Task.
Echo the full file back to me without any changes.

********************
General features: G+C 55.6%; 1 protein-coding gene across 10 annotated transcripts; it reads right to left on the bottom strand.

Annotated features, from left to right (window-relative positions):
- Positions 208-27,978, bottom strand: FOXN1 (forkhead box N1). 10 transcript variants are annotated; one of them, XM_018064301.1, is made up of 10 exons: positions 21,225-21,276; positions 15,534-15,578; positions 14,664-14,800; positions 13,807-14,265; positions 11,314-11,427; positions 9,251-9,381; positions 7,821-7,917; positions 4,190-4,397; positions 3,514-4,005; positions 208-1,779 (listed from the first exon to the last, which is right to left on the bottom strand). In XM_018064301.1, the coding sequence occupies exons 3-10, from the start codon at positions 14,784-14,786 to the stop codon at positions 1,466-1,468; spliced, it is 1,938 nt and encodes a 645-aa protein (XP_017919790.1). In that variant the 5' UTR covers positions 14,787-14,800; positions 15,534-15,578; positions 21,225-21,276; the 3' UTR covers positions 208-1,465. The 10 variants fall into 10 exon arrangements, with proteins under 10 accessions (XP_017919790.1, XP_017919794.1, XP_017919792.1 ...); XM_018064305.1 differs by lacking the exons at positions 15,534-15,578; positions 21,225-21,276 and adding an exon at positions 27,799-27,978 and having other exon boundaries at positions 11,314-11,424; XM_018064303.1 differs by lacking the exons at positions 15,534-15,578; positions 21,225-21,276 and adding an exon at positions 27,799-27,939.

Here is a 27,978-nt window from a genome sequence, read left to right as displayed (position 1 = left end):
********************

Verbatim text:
General features: G+C 55.6%; 1 protein-coding gene across 10 annotated transcripts; it reads right to left on the bottom strand.

Annotated features, from left to right (window-relative positions):
- Positions 208-27,978, bottom strand: FOXN1 (forkhead box N1). 10 transcript variants are annotated; one of them, XM_018064301.1, is made up of 10 exons: positions 21,225-21,276; positions 15,534-15,578; positions 14,664-14,800; positions 13,807-14,265; positions 11,314-11,427; positions 9,251-9,381; positions 7,821-7,917; positions 4,190-4,397; positions 3,514-4,005; positions 208-1,779 (listed from the first exon to the last, which is right to left on the bottom strand). In XM_018064301.1, the coding sequence occupies exons 3-10, from the start codon at positions 14,784-14,786 to the stop codon at positions 1,466-1,468; spliced, it is 1,938 nt and encodes a 645-aa protein (XP_017919790.1). In that variant the 5' UTR covers positions 14,787-14,800; positions 15,534-15,578; positions 21,225-21,276; the 3' UTR covers positions 208-1,465. The 10 variants fall into 10 exon arrangements, with proteins under 10 accessions (XP_017919790.1, XP_017919794.1, XP_017919792.1 ...); XM_018064305.1 differs by lacking the exons at positions 15,534-15,578; positions 21,225-21,276 and adding an exon at positions 27,799-27,978 and having other exon boundaries at positions 11,314-11,424; XM_018064303.1 differs by lacking the exons at positions 15,534-15,578; positions 21,225-21,276 and adding an exon at positions 27,799-27,939.

Here is a 27,978-nt window from a genome sequence, read left to right as displayed (position 1 = left end):